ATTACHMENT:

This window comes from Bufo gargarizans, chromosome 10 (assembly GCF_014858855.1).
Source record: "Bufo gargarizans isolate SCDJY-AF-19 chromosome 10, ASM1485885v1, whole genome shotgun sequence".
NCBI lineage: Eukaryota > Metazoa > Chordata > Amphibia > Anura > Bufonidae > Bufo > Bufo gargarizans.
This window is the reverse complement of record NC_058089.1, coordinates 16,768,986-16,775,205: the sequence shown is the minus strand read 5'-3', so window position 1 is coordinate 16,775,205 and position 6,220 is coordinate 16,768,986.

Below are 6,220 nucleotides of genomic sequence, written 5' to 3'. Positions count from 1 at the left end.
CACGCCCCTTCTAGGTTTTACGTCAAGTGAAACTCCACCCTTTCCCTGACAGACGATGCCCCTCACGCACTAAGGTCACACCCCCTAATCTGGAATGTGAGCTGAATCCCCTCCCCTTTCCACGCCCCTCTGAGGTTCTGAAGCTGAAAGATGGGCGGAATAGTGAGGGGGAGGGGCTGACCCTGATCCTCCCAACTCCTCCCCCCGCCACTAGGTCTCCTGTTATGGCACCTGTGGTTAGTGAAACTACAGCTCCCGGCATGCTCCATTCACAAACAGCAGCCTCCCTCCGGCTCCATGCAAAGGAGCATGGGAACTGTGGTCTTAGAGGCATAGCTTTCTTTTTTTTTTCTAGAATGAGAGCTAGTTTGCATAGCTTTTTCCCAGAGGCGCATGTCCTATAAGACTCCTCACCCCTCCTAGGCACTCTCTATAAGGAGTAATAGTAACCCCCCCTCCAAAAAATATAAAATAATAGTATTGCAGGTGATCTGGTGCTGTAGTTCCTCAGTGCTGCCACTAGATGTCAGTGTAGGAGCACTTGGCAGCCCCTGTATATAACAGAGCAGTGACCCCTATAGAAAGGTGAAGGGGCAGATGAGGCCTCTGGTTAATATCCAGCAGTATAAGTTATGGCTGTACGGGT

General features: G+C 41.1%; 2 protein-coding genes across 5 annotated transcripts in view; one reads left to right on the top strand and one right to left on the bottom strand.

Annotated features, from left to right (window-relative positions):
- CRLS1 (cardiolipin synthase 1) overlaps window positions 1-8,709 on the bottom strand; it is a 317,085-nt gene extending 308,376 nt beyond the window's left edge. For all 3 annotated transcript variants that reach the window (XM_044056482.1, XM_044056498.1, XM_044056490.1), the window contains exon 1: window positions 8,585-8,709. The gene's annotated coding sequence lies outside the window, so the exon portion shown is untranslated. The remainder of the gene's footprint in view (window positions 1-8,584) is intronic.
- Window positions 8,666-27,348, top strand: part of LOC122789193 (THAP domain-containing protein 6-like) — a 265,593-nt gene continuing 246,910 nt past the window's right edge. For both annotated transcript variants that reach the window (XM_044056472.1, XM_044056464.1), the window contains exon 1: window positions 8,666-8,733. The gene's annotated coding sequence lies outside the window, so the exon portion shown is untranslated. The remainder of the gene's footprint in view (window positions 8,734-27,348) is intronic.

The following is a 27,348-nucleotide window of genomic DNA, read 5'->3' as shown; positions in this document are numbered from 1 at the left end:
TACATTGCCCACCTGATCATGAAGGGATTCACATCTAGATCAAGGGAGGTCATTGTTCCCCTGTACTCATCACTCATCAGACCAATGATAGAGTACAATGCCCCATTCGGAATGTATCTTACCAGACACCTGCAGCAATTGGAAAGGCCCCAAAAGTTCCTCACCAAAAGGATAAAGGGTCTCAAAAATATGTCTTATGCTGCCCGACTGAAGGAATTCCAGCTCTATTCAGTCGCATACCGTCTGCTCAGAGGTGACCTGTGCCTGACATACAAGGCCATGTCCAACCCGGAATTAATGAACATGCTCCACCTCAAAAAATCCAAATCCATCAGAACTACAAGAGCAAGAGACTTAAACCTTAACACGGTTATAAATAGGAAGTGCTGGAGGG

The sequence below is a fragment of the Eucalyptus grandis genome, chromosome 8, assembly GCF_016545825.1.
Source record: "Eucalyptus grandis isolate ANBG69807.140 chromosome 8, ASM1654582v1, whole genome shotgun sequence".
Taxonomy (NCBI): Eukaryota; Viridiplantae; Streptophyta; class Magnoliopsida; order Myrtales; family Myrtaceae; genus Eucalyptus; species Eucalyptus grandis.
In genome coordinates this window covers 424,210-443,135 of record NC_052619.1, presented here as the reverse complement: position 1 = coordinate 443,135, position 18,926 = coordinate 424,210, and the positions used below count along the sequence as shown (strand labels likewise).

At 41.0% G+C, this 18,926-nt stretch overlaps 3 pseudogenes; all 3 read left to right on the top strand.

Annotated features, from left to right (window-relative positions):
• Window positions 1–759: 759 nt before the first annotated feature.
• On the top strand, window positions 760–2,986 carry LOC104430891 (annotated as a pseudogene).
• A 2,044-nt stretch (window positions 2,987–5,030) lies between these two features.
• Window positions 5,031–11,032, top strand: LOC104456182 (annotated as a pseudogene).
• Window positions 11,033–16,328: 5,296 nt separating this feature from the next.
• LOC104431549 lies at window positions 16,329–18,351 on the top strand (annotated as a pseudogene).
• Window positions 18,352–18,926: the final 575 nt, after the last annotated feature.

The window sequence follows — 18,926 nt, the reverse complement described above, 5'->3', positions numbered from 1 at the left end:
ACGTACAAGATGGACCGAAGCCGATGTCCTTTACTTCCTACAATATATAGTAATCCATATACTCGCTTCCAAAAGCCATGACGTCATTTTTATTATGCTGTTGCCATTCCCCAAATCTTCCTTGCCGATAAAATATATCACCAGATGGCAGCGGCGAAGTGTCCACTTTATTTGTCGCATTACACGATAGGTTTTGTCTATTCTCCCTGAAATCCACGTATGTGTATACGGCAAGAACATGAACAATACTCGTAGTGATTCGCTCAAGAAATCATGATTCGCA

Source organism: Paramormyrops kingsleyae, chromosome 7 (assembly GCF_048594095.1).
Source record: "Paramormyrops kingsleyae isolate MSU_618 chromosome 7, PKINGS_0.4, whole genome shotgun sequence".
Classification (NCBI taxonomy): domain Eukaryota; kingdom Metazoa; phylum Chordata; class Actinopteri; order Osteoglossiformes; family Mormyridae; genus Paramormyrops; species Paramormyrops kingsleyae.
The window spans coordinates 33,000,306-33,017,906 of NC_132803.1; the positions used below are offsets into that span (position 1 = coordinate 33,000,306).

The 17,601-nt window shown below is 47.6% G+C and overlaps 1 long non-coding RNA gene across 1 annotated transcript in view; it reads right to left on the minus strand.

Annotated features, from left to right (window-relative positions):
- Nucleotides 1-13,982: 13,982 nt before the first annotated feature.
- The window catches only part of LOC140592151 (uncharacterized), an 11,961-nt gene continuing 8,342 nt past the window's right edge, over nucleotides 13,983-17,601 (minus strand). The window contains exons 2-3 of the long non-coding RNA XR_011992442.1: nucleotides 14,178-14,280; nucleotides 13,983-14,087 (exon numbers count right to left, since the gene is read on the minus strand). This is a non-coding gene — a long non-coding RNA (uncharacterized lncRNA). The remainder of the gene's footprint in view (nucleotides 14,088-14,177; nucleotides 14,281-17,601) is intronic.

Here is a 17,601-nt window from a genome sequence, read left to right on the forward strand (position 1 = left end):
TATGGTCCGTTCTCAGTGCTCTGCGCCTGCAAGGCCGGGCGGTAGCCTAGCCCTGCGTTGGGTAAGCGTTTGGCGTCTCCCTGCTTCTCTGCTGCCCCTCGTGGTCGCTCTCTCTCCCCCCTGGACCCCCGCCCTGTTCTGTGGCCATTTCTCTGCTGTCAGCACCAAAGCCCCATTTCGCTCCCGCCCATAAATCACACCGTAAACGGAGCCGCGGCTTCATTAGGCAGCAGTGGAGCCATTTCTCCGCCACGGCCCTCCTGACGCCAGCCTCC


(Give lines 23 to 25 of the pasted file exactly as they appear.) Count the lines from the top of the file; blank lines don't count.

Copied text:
• Window positions 11,033–16,328: 5,296 nt separating this feature from the next.
• LOC104431549 lies at window positions 16,329–18,351 on the top strand (annotated as a pseudogene).
• Window positions 18,352–18,926: the final 575 nt, after the last annotated feature.